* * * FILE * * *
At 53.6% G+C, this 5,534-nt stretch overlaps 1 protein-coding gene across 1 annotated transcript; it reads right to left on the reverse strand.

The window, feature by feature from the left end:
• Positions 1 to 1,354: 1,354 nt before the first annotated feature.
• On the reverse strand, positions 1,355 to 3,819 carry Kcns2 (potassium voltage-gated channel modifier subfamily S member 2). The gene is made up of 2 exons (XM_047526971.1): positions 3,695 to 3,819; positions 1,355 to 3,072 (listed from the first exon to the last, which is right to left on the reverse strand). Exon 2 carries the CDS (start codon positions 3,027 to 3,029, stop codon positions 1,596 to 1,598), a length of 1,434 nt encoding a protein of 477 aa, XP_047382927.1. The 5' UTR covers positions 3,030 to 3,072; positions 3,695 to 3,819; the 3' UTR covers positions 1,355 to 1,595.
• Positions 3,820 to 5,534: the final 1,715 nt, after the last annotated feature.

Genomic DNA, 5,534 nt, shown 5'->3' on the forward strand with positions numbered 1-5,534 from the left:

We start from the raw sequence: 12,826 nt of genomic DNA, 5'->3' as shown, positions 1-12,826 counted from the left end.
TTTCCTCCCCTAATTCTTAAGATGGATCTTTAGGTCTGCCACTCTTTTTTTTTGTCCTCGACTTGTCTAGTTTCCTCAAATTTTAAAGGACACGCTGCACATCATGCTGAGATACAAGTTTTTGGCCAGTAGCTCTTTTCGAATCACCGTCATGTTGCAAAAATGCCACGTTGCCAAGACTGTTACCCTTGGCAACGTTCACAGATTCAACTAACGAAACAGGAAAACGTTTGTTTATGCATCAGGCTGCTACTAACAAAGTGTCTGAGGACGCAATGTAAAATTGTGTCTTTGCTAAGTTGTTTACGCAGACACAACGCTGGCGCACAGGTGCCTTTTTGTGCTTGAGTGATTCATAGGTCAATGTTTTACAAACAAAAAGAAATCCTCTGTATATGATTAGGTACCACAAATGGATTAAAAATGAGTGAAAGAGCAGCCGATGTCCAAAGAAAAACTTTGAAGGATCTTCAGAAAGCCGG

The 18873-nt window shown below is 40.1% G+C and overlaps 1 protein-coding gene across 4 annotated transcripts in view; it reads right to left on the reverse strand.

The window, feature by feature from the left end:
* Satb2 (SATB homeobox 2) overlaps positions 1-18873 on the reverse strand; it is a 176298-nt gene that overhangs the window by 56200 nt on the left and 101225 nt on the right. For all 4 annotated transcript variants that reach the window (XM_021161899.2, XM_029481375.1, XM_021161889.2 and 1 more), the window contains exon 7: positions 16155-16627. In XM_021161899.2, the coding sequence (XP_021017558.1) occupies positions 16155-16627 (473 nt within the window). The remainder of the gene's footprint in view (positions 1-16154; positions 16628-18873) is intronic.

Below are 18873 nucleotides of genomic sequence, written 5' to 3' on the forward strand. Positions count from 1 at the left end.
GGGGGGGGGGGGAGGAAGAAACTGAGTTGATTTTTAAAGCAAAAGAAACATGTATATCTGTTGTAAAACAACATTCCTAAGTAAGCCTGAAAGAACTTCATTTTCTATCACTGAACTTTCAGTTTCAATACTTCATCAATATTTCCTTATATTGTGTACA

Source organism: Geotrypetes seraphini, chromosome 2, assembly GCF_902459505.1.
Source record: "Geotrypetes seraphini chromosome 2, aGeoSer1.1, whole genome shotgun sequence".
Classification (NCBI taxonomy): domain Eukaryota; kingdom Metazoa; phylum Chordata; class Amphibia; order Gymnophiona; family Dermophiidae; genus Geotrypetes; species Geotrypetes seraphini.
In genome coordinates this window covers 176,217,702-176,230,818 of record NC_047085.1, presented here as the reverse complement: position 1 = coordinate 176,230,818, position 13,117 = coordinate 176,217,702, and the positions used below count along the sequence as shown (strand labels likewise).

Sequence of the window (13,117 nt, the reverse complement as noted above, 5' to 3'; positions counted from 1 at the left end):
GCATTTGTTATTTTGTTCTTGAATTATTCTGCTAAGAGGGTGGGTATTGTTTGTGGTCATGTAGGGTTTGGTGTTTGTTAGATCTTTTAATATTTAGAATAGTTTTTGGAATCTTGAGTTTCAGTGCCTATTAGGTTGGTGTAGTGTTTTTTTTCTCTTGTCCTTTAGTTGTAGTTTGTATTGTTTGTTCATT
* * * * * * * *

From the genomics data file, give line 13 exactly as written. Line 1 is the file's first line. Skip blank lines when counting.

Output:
GGGGGGGGGGGGAGGAAGAAACTGAGTTGATTTTTAAAGCAAAAGAAACATGTATATCTGTTGTAAAACAACATTCCTAAGTAAGCCTGAAAGAACTTCATTTTCTATCACTGAACTTTCAGTTTCAATACTTCATCAATATTTCCTTATATTGTGTACA